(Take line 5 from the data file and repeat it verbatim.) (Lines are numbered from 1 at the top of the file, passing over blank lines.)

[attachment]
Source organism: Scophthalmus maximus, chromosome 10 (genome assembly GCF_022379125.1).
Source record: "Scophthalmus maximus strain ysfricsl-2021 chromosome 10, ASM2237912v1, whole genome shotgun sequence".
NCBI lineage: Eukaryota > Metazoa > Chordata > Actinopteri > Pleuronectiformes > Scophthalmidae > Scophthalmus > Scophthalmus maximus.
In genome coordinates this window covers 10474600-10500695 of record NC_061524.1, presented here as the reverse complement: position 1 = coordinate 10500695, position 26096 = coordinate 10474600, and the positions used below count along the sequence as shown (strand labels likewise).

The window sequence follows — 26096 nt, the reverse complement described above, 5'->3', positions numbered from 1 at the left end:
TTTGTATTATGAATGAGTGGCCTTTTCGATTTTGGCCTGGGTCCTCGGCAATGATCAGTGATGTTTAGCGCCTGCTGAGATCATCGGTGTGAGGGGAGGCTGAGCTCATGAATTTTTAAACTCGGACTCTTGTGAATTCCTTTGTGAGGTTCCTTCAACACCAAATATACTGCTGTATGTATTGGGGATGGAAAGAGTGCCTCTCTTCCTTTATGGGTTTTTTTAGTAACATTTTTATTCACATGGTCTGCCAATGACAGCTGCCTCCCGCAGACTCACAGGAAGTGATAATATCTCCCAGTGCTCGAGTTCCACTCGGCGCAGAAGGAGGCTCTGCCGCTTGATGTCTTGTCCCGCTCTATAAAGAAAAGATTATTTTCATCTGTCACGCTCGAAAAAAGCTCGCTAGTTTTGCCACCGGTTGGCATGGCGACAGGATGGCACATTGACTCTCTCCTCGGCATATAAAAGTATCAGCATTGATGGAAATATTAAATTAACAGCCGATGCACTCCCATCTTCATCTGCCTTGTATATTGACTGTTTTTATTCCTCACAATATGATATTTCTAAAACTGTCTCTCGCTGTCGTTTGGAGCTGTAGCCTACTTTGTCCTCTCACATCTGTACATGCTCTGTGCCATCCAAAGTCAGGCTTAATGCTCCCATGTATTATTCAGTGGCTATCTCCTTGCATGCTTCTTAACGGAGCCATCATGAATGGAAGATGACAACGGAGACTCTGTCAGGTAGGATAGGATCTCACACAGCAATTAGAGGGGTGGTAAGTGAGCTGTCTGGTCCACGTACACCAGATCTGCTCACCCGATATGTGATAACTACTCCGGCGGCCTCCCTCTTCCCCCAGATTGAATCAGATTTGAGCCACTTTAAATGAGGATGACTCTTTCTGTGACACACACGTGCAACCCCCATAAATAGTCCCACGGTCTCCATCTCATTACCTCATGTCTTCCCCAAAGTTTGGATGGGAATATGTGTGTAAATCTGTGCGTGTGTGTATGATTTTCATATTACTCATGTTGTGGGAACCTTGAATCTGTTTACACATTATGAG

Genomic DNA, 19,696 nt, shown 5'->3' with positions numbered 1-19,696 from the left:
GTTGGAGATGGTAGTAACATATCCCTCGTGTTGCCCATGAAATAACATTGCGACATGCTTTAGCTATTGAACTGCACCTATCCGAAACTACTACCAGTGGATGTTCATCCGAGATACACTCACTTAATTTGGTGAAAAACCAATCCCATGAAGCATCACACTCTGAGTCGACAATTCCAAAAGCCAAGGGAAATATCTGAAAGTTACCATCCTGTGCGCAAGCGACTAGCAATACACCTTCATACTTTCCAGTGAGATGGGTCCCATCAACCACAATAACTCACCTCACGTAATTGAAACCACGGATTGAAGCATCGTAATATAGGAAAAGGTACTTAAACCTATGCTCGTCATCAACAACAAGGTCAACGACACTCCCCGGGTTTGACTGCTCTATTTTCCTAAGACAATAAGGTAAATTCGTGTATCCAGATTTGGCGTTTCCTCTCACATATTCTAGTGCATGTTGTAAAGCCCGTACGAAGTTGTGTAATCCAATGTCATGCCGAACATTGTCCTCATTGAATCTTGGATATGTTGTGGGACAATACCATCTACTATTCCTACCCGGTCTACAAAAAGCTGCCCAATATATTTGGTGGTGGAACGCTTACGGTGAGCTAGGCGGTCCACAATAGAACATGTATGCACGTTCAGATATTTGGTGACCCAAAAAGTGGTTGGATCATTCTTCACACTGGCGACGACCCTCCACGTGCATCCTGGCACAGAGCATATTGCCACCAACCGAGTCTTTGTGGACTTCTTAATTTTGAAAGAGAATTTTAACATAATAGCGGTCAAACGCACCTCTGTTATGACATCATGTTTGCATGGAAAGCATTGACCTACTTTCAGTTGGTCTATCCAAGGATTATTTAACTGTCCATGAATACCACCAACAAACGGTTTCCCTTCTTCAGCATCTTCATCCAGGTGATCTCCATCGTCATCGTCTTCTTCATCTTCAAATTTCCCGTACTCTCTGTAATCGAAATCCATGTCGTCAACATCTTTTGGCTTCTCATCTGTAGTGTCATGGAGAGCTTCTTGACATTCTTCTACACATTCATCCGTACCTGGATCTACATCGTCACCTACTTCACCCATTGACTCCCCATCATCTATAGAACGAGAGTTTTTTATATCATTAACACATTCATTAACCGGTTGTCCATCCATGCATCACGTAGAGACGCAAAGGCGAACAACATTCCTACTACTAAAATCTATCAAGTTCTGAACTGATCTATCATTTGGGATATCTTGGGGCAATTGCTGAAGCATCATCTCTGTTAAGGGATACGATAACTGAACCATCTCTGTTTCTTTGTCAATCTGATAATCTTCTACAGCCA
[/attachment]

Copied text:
The window sequence follows — 26096 nt, the reverse complement described above, 5'->3', positions numbered from 1 at the left end: